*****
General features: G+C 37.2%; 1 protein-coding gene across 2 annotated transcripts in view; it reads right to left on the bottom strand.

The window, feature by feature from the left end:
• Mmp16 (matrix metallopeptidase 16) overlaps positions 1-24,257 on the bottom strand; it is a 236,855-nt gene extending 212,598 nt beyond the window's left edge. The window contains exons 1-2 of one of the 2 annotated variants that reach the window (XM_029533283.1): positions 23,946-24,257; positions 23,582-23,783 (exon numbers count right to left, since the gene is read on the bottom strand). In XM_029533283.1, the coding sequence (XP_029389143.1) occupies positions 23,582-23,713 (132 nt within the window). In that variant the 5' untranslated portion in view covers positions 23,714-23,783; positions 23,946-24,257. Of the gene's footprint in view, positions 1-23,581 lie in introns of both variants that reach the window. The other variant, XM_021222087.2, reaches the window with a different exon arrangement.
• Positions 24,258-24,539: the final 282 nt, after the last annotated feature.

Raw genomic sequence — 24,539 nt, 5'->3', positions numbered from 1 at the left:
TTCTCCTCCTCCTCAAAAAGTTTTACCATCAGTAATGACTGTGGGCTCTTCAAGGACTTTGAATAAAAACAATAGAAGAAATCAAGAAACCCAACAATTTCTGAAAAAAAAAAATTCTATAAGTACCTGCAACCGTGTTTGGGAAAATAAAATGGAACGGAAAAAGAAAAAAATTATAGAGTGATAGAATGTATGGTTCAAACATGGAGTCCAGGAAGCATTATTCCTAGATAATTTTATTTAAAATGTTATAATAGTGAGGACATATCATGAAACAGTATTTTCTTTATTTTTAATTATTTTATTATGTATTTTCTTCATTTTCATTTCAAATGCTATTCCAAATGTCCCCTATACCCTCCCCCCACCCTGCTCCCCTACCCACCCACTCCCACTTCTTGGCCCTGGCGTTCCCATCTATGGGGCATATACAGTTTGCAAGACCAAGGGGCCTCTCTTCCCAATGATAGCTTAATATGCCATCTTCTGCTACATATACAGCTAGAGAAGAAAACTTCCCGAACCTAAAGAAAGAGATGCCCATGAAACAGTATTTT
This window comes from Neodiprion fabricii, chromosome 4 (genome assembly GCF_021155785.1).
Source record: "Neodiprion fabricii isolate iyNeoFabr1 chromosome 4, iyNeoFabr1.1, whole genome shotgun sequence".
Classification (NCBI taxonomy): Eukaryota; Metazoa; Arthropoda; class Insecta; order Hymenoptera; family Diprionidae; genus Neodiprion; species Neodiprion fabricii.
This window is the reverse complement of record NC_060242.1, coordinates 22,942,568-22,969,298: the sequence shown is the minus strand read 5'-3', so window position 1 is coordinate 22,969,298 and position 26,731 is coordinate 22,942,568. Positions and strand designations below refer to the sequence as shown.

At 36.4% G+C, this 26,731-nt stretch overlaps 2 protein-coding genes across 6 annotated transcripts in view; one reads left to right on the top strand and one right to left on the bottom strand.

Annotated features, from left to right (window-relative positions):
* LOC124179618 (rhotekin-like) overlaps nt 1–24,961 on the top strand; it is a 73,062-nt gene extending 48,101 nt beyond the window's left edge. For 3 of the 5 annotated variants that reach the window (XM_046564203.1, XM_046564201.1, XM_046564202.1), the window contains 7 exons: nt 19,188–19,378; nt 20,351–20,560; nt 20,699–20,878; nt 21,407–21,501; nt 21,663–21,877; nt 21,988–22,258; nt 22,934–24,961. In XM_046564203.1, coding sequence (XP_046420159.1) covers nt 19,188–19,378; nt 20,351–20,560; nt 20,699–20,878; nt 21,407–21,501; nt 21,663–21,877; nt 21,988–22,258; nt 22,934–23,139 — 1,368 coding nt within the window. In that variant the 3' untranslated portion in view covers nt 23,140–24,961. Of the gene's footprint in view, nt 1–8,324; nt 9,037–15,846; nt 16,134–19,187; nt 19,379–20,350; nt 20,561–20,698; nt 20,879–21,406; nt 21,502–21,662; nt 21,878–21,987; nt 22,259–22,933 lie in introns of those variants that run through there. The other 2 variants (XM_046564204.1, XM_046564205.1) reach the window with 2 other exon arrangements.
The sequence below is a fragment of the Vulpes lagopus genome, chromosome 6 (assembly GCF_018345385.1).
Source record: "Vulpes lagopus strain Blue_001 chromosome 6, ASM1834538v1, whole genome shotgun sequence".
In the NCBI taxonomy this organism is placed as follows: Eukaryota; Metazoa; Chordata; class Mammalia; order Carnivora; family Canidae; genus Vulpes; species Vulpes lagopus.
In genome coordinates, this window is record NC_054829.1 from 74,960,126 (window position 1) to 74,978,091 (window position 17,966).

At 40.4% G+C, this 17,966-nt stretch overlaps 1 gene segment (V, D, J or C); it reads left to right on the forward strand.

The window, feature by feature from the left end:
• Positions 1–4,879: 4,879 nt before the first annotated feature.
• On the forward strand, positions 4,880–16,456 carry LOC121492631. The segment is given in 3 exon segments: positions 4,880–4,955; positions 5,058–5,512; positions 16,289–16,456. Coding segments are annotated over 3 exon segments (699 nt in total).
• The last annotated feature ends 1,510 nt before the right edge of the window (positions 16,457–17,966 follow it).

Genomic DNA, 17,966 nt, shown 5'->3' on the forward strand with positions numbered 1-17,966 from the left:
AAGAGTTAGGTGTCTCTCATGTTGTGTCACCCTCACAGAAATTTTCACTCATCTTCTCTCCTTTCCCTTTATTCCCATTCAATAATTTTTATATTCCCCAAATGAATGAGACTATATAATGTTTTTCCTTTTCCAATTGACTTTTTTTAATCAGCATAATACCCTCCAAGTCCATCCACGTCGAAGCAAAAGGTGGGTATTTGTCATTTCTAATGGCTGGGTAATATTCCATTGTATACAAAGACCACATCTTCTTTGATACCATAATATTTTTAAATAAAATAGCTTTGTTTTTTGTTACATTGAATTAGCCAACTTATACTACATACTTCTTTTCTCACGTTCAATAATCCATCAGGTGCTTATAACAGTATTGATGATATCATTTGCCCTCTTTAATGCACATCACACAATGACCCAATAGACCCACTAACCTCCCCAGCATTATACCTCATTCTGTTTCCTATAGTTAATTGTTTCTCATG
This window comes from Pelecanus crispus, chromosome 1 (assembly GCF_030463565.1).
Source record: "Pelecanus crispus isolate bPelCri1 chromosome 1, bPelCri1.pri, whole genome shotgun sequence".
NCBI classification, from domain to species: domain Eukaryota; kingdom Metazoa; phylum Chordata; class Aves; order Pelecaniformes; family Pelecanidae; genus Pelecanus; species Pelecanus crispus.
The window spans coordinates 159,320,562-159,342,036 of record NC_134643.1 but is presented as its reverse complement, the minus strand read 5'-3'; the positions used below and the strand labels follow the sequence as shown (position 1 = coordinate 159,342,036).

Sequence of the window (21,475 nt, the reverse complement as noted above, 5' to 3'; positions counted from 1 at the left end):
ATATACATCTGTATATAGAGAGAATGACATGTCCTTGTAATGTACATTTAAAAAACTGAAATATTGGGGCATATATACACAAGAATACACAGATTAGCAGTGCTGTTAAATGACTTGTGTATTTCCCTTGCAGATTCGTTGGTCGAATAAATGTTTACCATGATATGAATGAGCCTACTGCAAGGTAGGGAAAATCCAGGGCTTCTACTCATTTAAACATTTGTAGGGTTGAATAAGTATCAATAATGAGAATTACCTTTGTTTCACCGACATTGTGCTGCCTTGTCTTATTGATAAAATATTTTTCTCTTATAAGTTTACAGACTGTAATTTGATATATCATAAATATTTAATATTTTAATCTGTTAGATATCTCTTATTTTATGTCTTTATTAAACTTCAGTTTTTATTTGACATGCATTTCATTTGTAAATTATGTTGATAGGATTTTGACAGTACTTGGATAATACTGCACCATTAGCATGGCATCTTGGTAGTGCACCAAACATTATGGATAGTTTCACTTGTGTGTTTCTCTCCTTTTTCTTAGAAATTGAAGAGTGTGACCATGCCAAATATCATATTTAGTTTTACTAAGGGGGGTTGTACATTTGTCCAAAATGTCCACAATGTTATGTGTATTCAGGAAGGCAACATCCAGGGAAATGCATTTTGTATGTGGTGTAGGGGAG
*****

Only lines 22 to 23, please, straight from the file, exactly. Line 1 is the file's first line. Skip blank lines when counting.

• The last annotated feature ends 1,510 nt before the right edge of the window (positions 16,457–17,966 follow it).

Genomic DNA, 17,966 nt, shown 5'->3' on the forward strand with positions numbered 1-17,966 from the left: